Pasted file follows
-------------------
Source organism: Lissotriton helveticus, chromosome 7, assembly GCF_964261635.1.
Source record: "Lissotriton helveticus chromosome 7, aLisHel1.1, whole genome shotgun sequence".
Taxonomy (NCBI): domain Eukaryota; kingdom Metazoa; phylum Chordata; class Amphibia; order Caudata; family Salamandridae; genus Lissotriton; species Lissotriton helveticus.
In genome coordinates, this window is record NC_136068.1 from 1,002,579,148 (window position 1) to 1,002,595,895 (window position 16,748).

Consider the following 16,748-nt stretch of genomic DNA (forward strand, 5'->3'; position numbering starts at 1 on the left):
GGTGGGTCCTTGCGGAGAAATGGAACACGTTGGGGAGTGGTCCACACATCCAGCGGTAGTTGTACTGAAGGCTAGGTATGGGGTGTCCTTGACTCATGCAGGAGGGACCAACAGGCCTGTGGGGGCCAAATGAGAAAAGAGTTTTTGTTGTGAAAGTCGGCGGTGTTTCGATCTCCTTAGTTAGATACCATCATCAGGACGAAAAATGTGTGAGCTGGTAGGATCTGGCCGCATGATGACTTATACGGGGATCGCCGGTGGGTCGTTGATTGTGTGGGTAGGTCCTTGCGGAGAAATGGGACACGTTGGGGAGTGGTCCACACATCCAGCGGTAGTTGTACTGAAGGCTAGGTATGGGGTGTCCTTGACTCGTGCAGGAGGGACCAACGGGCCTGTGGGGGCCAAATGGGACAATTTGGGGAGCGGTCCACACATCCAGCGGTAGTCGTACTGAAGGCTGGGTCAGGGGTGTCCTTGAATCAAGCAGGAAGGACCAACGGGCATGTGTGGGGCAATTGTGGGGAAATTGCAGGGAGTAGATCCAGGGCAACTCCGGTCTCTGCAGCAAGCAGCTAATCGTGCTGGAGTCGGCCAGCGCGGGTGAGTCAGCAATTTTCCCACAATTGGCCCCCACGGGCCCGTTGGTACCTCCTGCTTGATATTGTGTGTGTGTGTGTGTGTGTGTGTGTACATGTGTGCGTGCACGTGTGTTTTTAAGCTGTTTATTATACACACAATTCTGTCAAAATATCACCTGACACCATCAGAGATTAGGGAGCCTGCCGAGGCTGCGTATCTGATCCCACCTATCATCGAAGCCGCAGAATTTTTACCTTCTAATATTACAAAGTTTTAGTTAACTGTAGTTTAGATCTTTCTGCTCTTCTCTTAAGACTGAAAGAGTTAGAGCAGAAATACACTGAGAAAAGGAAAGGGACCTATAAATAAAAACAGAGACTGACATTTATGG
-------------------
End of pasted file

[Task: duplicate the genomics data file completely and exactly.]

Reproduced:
Source organism: Lissotriton helveticus, chromosome 7, assembly GCF_964261635.1.
Source record: "Lissotriton helveticus chromosome 7, aLisHel1.1, whole genome shotgun sequence".
Taxonomy (NCBI): domain Eukaryota; kingdom Metazoa; phylum Chordata; class Amphibia; order Caudata; family Salamandridae; genus Lissotriton; species Lissotriton helveticus.
In genome coordinates, this window is record NC_136068.1 from 1,002,579,148 (window position 1) to 1,002,595,895 (window position 16,748).

Consider the following 16,748-nt stretch of genomic DNA (forward strand, 5'->3'; position numbering starts at 1 on the left):
GGTGGGTCCTTGCGGAGAAATGGAACACGTTGGGGAGTGGTCCACACATCCAGCGGTAGTTGTACTGAAGGCTAGGTATGGGGTGTCCTTGACTCATGCAGGAGGGACCAACAGGCCTGTGGGGGCCAAATGAGAAAAGAGTTTTTGTTGTGAAAGTCGGCGGTGTTTCGATCTCCTTAGTTAGATACCATCATCAGGACGAAAAATGTGTGAGCTGGTAGGATCTGGCCGCATGATGACTTATACGGGGATCGCCGGTGGGTCGTTGATTGTGTGGGTAGGTCCTTGCGGAGAAATGGGACACGTTGGGGAGTGGTCCACACATCCAGCGGTAGTTGTACTGAAGGCTAGGTATGGGGTGTCCTTGACTCGTGCAGGAGGGACCAACGGGCCTGTGGGGGCCAAATGGGACAATTTGGGGAGCGGTCCACACATCCAGCGGTAGTCGTACTGAAGGCTGGGTCAGGGGTGTCCTTGAATCAAGCAGGAAGGACCAACGGGCATGTGTGGGGCAATTGTGGGGAAATTGCAGGGAGTAGATCCAGGGCAACTCCGGTCTCTGCAGCAAGCAGCTAATCGTGCTGGAGTCGGCCAGCGCGGGTGAGTCAGCAATTTTCCCACAATTGGCCCCCACGGGCCCGTTGGTACCTCCTGCTTGATATTGTGTGTGTGTGTGTGTGTGTGTGTGTACATGTGTGCGTGCACGTGTGTTTTTAAGCTGTTTATTATACACACAATTCTGTCAAAATATCACCTGACACCATCAGAGATTAGGGAGCCTGCCGAGGCTGCGTATCTGATCCCACCTATCATCGAAGCCGCAGAATTTTTACCTTCTAATATTACAAAGTTTTAGTTAACTGTAGTTTAGATCTTTCTGCTCTTCTCTTAAGACTGAAAGAGTTAGAGCAGAAATACACTGAGAAAAGGAAAGGGACCTATAAATAAAAACAGAGACTGACATTTATGG